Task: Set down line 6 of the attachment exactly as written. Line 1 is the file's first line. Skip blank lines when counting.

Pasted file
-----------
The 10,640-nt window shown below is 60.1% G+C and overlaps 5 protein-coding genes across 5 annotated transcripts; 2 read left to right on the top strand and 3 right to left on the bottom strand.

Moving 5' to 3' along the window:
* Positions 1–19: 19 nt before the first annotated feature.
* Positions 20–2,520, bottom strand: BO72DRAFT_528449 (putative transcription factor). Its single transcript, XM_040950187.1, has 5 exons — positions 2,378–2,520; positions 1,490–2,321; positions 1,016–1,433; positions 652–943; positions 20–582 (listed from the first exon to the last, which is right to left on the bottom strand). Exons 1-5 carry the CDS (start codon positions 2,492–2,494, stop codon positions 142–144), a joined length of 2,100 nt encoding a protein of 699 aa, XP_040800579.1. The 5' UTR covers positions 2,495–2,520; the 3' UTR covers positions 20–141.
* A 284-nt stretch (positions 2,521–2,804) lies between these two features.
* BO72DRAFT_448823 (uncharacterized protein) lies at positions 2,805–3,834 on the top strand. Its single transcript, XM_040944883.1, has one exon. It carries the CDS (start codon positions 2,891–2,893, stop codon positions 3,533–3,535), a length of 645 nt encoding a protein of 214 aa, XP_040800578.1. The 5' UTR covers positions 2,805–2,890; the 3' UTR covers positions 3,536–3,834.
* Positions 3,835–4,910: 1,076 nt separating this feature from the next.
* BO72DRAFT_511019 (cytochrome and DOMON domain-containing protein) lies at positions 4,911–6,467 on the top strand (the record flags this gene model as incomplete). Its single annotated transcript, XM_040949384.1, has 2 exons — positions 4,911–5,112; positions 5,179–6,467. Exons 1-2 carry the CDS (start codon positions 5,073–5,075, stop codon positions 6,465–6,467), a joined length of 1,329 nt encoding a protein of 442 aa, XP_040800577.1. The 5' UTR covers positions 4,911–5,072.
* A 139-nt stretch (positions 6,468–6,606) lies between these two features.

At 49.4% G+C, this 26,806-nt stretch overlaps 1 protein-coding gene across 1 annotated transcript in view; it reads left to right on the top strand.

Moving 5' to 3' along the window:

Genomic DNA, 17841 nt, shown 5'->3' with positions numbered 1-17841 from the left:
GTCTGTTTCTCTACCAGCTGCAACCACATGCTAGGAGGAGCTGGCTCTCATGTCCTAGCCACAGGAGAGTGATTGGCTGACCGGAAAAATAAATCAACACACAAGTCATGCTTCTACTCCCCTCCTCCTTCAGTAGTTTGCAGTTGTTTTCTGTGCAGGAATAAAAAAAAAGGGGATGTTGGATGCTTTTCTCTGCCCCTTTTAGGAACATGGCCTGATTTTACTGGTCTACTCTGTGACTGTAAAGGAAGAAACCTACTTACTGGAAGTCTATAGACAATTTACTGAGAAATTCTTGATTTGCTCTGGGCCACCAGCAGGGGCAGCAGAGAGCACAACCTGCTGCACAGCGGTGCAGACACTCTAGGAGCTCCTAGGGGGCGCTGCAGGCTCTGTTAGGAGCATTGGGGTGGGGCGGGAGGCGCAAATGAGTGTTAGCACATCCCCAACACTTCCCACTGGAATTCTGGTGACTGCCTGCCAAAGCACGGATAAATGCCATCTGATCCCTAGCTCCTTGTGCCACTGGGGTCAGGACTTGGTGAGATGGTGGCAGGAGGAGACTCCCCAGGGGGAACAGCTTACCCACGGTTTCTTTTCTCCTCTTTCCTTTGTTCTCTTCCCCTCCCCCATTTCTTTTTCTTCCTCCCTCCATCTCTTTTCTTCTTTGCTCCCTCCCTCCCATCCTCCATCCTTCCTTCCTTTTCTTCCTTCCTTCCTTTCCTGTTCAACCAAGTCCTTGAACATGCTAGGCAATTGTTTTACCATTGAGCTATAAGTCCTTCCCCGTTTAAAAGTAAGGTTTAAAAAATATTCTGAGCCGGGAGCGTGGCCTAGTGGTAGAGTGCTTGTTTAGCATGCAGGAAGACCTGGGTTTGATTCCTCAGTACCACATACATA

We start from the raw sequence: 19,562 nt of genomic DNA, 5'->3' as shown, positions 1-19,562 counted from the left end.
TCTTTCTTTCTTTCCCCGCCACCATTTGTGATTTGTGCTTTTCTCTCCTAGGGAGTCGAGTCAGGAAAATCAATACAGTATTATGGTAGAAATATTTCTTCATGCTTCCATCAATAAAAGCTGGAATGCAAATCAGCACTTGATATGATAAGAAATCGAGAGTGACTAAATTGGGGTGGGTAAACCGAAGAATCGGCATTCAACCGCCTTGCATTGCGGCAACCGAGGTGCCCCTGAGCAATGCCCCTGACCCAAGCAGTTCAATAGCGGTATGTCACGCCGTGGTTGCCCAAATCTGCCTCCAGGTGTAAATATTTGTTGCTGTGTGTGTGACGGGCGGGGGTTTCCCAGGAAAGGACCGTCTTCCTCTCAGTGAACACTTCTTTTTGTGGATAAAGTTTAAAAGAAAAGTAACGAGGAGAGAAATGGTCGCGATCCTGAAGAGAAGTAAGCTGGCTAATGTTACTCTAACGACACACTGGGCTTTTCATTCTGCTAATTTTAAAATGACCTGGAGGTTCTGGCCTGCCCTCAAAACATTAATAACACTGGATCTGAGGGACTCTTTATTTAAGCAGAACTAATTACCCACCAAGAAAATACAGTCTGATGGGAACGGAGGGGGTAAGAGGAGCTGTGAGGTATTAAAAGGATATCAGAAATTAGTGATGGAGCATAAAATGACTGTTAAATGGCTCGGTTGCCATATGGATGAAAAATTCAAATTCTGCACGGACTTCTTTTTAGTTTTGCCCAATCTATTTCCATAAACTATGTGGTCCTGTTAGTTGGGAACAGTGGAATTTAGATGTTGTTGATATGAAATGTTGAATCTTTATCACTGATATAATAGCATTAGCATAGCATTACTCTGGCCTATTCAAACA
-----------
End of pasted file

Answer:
* BO72DRAFT_448823 (uncharacterized protein) lies at positions 2,805–3,834 on the top strand. Its single transcript, XM_040944883.1, has one exon. It carries the CDS (start codon positions 2,891–2,893, stop codon positions 3,533–3,535), a length of 645 nt encoding a protein of 214 aa, XP_040800578.1. The 5' UTR covers positions 2,805–2,890; the 3' UTR covers positions 3,536–3,834.